The Thursday decision from the committee is significant because it will likely set up a legal battle and test how much authority the committee can and will exercise in requiring compliance.

It also sets an important precedent for those who have been subpoenaed. While Bannon is the first former official to openly defy the committee, there have been reports that others plan to do the same. 

The panel previously said Patel and Meadows were “engaging” with investigators, but on Thursday, several outlets reported that the two — who were supposed to appear before the body on Thursday and Friday respectively —  are now expected to be given an extension or continuance.

Sources told reporters that Scavino, who was also asked to testify Friday, has had his deposition postponed because service of his subpoena was delayed.

As far as what happens next for Bannon, the committee will vote to adopt the contempt report next week. Once that is complete, the matter will go before the House for a full vote.  

Assuming the Democratic-held House approves the contempt charge, it will then get referred to the U.S. Attorney for the District of Columbia to bring the matter before a grand jury.

See what others are saying: (CNN) (The Washington Post) (Bloomberg)

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Senate Votes To Extend Debt Ceiling Until December

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The move adds another deadline to Dec. 3, which is also when the federal government is set to shut down unless Congress approves new spending.


Debt Ceiling Raised Temporarily

The Senate voted on Thursday to extend the debt ceiling until December, temporarily averting a fiscal catastrophe.

The move, which followed weeks of stalemate due to Republican objections, came after Senate Minority Leader Mitch McConnell (R-Ky.) partially backed down from his blockade and offered a short-term proposal.

After much whipping of votes, 11 Republicans joined Democrats to break the legislative filibuster and move to final approval of the measure. The bill ultimately passed in a vote of 50-48 without any Republican support.

The legislation will now head to the House, where Majority Leader Steny Hoyer (D-Md.) said members would be called back from their current recess for a vote on Tuesday.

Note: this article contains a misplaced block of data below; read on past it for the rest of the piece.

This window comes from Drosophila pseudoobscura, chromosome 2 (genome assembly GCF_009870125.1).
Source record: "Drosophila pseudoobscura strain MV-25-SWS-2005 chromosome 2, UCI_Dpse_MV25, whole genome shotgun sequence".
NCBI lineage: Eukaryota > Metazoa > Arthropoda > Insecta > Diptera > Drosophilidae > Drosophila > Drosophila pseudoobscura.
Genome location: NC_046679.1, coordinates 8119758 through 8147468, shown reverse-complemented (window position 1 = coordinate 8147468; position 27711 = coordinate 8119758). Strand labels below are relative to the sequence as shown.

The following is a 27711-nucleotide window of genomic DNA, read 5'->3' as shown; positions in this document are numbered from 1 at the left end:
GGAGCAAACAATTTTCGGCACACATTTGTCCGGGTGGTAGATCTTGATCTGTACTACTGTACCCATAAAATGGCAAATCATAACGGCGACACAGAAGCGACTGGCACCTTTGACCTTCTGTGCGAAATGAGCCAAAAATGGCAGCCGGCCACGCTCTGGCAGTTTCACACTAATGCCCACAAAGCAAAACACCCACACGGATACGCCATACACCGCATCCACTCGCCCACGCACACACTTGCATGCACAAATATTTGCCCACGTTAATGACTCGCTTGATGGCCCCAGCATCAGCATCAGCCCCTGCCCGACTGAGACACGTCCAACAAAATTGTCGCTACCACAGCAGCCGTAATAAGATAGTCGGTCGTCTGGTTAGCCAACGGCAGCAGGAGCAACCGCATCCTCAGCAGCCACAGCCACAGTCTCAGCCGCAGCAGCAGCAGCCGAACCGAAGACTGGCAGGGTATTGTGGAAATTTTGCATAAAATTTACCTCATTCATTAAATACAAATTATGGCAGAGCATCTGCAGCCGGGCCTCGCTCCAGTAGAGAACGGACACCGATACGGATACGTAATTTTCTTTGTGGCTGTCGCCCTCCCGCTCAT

The White House said President Joe Biden would sign the measure, but urged Congress to pass a longer extension.

“We cannot allow partisan politics to hold our economy hostage, and we can’t allow the routine process of paying our bills to turn into a confidence-shaking political showdown every two years or every two months,’’ White House Press Secretary Jen Psaki said in a statement.

Under the current bill, the nation’s borrowing limit will be increased by $480 billion, which the Treasury Department said will cover federal borrowing until around Dec. 3.

The agency had previously warned that it would run out of money by Oct. 18 if Congress failed to act. Such a move would have a chilling impact on the economy, forcing the U.S. to default on its debts and potentially plunging the country into a recession. 

Major Hurdles Remain

While the legislation extending the ceiling will certainly offer temporary relief, it sets up another perilous deadline for the first Friday in December, when government funding is also set to expire if Congress does not approve another spending bill.

Regardless of the new deadline, many of the same hurdles lawmakers faced the first time around remain. 

Democrats are still struggling to hammer out the final details of Biden’s $3.5 trillion spending agenda, which Republicans have strongly opposed.

Notably, Democratic leaders previously said they could pass the bill through budget reconciliation, which would allow them to approve the measure with 50 votes and no Republican support.

Such a move would require all 50 Senators, but intraparty disputes remain over objections brought by Joe Manchin (D-W.V.) and Kyrsten Sinema (D-Az.), who have been stalling the process for months.

Although disagreements over reconciliation are ongoing among Democrats, McConnell has insisted the party use the obscure procedural process to raise the debt limit. Democrats, however, have balked at the idea, arguing that tying the debt ceiling to reconciliation would set a dangerous precedent.

Despite Republican efforts to connect the limit to Biden’s economic agenda, raising the ceiling is not the same as adopting new spending. Rather, the limit is increased to pay off spending that has already been authorized by previous sessions of Congress and past administrations.

In fact, much of the current debt stems from policies passed by Republicans during the Trump administration, including the 2017 tax overhaul. 

As a result, while Democrats have signaled they may make concessions to Manchin and Sinema, they strongly believe that Republicans must join them to increase the debt ceiling to fund projects their party supported. 

It is currently unclear when or how the ongoing stalemate will be resolved, or how either party will overcome their fervent objections.

See what others are saying: (The New York Times) (NPR) (The Washington Post)